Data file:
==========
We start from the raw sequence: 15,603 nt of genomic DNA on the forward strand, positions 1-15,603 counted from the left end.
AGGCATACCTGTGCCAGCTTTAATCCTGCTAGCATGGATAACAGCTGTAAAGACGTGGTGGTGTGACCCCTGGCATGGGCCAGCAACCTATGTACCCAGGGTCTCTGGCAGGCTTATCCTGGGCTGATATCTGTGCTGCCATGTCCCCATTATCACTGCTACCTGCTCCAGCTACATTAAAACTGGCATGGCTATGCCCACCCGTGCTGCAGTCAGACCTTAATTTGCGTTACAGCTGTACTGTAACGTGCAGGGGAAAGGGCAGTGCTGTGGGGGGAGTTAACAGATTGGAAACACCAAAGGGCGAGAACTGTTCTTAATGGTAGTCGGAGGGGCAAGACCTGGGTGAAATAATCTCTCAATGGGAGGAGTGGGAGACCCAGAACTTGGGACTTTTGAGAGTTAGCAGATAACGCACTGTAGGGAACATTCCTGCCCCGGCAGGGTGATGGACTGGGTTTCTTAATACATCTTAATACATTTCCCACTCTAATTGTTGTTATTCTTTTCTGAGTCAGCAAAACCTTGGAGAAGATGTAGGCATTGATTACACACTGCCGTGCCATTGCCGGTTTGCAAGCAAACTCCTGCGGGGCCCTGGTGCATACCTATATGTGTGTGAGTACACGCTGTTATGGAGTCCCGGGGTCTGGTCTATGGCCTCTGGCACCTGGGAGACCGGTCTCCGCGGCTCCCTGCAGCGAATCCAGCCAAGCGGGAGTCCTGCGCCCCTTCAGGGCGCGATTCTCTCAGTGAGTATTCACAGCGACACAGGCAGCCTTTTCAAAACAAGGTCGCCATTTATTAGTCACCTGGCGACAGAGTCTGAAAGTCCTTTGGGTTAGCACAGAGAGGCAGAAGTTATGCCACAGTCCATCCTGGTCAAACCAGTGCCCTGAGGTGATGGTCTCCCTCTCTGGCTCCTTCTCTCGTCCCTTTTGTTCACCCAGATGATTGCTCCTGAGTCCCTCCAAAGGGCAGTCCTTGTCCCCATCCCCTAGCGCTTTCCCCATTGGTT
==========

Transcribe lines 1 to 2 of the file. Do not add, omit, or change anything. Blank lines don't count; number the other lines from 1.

We start from the raw sequence: 15,603 nt of genomic DNA on the forward strand, positions 1-15,603 counted from the left end.
AGGCATACCTGTGCCAGCTTTAATCCTGCTAGCATGGATAACAGCTGTAAAGACGTGGTGGTGTGACCCCTGGCATGGGCCAGCAACCTATGTACCCAGGGTCTCTGGCAGGCTTATCCTGGGCTGATATCTGTGCTGCCATGTCCCCATTATCACTGCTACCTGCTCCAGCTACATTAAAACTGGCATGGCTATGCCCACCCGTGCTGCAGTCAGACCTTAATTTGCGTTACAGCTGTACTGTAACGTGCAGGGGAAAGGGCAGTGCTGTGGGGGGAGTTAACAGATTGGAAACACCAAAGGGCGAGAACTGTTCTTAATGGTAGTCGGAGGGGCAAGACCTGGGTGAAATAATCTCTCAATGGGAGGAGTGGGAGACCCAGAACTTGGGACTTTTGAGAGTTAGCAGATAACGCACTGTAGGGAACATTCCTGCCCCGGCAGGGTGATGGACTGGGTTTCTTAATACATCTTAATACATTTCCCACTCTAATTGTTGTTATTCTTTTCTGAGTCAGCAAAACCTTGGAGAAGATGTAGGCATTGATTACACACTGCCGTGCCATTGCCGGTTTGCAAGCAAACTCCTGCGGGGCCCTGGTGCATACCTATATGTGTGTGAGTACACGCTGTTATGGAGTCCCGGGGTCTGGTCTATGGCCTCTGGCACCTGGGAGACCGGTCTCCGCGGCTCCCTGCAGCGAATCCAGCCAAGCGGGAGTCCTGCGCCCCTTCAGGGCGCGATTCTCTCAGTGAGTATTCACAGCGACACAGGCAGCCTTTTCAAAACAAGGTCGCCATTTATTAGTCACCTGGCGACAGAGTCTGAAAGTCCTTTGGGTTAGCACAGAGAGGCAGAAGTTATGCCACAGTCCATCCTGGTCAAACCAGTGCCCTGAGGTGATGGTCTCCCTCTCTGGCTCCTTCTCTCGTCCCTTTTGTTCACCCAGATGATTGCTCCTGAGTCCCTCCAAAGGGCAGTCCTTGTCCCCATCCCCTAGCGCTTTCCCCATTGGTT